At the Mandarin
Once we were seated, we made our way up to the buffet to start filling up on all kinds of good healthy, MSG-laden Chinese food and then back to our seats.
Because it was Valentine’s Day, the place was packed. We were seated in one of the back rooms, fairly close to another table behind us. It was so close that we couldn’t help but overhear their entire conversation.
Sitting behind us was a couple, likely in their late 40’s, dressed nicely. In the course of the conversation, we learned that the woman was a primary school teacher and she loved her job. She felt that she was making a difference in the lives of the little kids she taught.
The man was in some sort of business where it seemed like he had the ability to make lots of money. And that’s all he talked about the entire dinner. His phone rang a few times, he answered and quickly barked out instructions to the person on the other end of the phone.
In between calls, he talked about how much money he would make from this deal or that deal and what that meant for other things they could acquire. He took a few cheap shots at her love for her job, suggesting that making money was more important.
Honestly, he was one of “those guys” that you just don’t want to be around, like a pushy used car salesman. It was over the top.
And then it happened…
At one point I finally said to Joy. “Do you hear this guy? Like, what a jerk. All he cares about is money…”
And without skipping a beat, Joy looked at me and said these 6 words.
“He sounds a lot like you”
I have to say – this was a painful comment. Did I REALLY sound like this guy? This guy sounded like a complete jerk…
It took me by surprise and I needed a minute to process what she just said.
For the rest of the dinner, we had a “debrief” of how I got to that place in my life where this was my obsession and it was a very helpful, freeing conversation.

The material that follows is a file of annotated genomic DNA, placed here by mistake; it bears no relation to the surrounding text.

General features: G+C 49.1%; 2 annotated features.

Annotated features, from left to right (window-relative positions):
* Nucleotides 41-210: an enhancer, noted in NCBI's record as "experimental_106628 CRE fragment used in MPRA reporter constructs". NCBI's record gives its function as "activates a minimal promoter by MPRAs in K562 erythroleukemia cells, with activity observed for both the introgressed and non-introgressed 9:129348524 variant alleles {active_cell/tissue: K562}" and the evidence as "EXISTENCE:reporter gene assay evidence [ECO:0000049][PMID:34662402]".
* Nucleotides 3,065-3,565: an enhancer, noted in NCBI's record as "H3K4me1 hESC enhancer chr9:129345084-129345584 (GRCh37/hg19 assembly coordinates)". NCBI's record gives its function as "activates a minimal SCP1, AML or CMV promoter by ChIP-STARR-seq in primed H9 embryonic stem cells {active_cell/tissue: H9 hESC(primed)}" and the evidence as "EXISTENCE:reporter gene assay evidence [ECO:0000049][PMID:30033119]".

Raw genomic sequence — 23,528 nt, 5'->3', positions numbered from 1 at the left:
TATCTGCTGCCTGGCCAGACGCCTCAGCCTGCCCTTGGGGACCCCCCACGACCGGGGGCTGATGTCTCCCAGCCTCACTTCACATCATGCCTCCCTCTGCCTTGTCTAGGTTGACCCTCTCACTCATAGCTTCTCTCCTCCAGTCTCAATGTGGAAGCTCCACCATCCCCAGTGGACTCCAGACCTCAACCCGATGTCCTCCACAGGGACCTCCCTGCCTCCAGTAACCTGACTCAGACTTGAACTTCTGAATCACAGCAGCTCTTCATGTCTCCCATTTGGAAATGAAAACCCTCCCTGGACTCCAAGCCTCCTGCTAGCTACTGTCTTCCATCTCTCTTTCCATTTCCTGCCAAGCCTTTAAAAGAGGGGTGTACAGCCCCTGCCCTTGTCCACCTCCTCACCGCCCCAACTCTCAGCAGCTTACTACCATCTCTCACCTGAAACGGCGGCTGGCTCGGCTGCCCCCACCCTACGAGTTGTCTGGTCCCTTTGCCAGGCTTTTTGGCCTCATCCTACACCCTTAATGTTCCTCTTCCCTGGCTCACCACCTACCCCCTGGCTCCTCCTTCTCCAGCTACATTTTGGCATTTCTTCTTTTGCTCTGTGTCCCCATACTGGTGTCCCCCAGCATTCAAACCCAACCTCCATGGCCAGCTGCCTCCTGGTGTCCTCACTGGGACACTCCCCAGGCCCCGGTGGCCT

I remember walking out of the Mandarin feeling like a weight had been lifted off my shoulders. Of course, I was still broke – and now $75 more broke than when I walked in, but the conversation started a process of rebooting my brain and my thought processes.
I wish I could say that I got it all sorted out that night, but I didn’t. But, what did happen is that I became aware of my materialistic tendencies so I could begin the work of deconstructing faulty patterns of thinking.
And over time, my “want list” started to shrink
Of course, this event was 17 years ago now and much has happened between now and then, but one positive change in my life since then is that my list of things that I want has shrunk.
I can recall back then having a pretty sizable list of things I would like to acquire. Luxury items, status symbols, cars, clothes, electronics and so on.
Today, I’m not sure if there’s anything that I really want that much.
We’re doing fine.
I like our house.
We have 2 cars that run well, even though one of them is 12 years old.
I’ve got Camo Crocs. 🙂
We have 2 cats who keep us entertained.
I absolutely hate shopping for clothes. I basically go to Old Navy or Walmart once a year, buy about 4 shirts, 1 pair of shorts and a pair of jeans and I’m good to go for a year. Christmas and birthday presents make up the rest.
What more could a guy want?
Well. One thing: I really like Maserati’s, but it’s because I’m a car guy and I’ve liked them for a while now because of their design and the sound of their engine But, I’ve come to accept that it’s highly unlikely that I will ever own one! I’m OK with that.